Practice with your family: Yoga therapy tips to relieve stress at home
By Kim Searl
Imagine yourself as a child, not feeling safe at school. Being a kid in the modern world can be tough, with challenges ranging from bullying—cyber and not—to terrorism. Then press pause, and our whole world is under attack by a viral pandemic that affects us all. Parents are finding themselves navigating their own fears while trying to create safety and security for their families.
Not sure whether your child is coping well? Obvious signs of a poor response to stress might be changes in eating habits or appetite, headache, new or recurrent bedwetting, nightmares, sleep disturbances, upset digestion or vague stomach pain, or other physical symptoms with no underlying illness.
Sometimes the signs of unmanaged stress are more subtle, though, so it’s a good idea to take proactive steps to build resilience regardless of how you think your kids might be handling a tough situation.
As a yoga therapist, I’ve been using a few simple methods to help families boost their resilience to stress.
1. Fun movement: Lay some yoga mats or beach towels out in a circle. Jog around the outside of the circle in one direction. (This one works with two or more people* and kids up to grade 4.)
The person who is “it” calls out FREEZE! and everyone stops. Then the same person calls out MELT! and everyone becomes a puddle on the floor. The same person next asks everyone to
GROW BACK UP into their choice of shape—a tree, a mountain, a chair…Then someone else gets to be “it”: Start again, jogging around the circle in the opposite direction.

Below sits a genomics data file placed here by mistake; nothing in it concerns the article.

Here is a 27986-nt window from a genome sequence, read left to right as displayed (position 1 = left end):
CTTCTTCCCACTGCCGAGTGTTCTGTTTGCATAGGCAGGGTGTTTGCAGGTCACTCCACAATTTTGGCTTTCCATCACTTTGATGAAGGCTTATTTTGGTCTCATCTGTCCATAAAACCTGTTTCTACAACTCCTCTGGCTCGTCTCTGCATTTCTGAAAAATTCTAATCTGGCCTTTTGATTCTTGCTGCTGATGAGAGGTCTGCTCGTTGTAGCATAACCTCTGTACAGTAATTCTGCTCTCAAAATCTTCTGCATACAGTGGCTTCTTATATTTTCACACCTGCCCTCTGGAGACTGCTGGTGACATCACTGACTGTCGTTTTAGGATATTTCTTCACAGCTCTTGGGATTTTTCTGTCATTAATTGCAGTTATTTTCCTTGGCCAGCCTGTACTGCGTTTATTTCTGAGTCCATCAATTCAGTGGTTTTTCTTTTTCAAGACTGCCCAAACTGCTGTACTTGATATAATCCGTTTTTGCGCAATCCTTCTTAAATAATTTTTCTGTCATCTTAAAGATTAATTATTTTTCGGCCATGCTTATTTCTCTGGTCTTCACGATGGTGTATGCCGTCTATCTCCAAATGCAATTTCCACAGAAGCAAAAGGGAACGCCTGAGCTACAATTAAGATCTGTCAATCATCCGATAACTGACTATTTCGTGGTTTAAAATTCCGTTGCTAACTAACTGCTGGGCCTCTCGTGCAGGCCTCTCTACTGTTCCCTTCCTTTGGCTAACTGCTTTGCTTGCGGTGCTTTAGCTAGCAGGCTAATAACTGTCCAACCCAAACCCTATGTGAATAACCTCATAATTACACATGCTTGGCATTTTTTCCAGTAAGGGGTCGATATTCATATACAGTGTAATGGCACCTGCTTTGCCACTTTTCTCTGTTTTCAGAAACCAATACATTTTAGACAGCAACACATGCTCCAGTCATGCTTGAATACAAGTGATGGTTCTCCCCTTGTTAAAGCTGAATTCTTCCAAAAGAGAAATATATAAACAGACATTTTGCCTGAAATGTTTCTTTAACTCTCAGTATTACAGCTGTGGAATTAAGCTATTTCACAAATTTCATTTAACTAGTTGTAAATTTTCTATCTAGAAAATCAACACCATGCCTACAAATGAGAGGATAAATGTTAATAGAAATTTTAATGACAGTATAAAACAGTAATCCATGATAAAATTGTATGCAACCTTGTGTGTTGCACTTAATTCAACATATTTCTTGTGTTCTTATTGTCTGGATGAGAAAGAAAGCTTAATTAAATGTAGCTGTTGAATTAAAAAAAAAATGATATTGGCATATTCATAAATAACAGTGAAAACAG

Afterward, have a brief rest on the mat where everyone pretends to be still and quiet like a mummy.
2. Creating space: “Bee breath” is a great yogic technique for creating some alone space even when there are other noises and distractions around.
Place your index fingers on your ears as if to plug them. As you inhale, close your lips. Exhale, humming Nnnnn as loudly or as softly as you like. This sounds like bees buzzing and is a great way to briefly block out the noise and distractions of the outside world.
3. A moment of stillness: Designate a silent hour in your home every day.
With no electronics running (yes, this includes the washing machine and dryer!), have everyone put their mobile devices in a basket, turn the TV off, and so on. Let the house fall quiet. Listen to the sounds in the house, outside the house, and inside your own body.
Or let the kids join in while you do your own practice! A client who’s been doing virtual yoga therapy with me during stay-at-home orders describes her experience, which isn’t the same as a solo session but brings its own rewards:
Today’s yoga practice is exactly what I needed.
I had my 4-year-old in the living room with me during the practice. Yes, she talked to me and she did [the practices] with me for about 7 minutes. I still got so much out of today’s practice. It calmed and relaxed me after a day full of questions that only a 4-year-old would think to ask.
Afterward, my daughter asked if she could lay on the blanket I had been laying on—she had me cover her up and told me to breathe with her. She was watching, taking it all in, and learning the whole time I was practicing. This wouldn’t have happened if I wasn’t forced to be at home with her.
Connecting with your family through yoga and play can be an enriching and rewarding experience. Many children rarely have the opportunity to explore “inward/within” themselves, and it is a great gift for a parent to model self-regulation and self-care skills—especially during a pandemic.
Kimberly A. Searl, MS, C-IAYT, practices yoga therapy in Monroe, Michigan, to support clients with autism, chronic pain, and trauma. She also works to bring mindfulness to schools. Find her on Instagram, Facebook, and the TEDx stage.
*If you had two people playing, you could put down extra mats/towels, or run around the outside of a room or the dining table for a larger running area. There is space for lots of creativity in all of these techniques!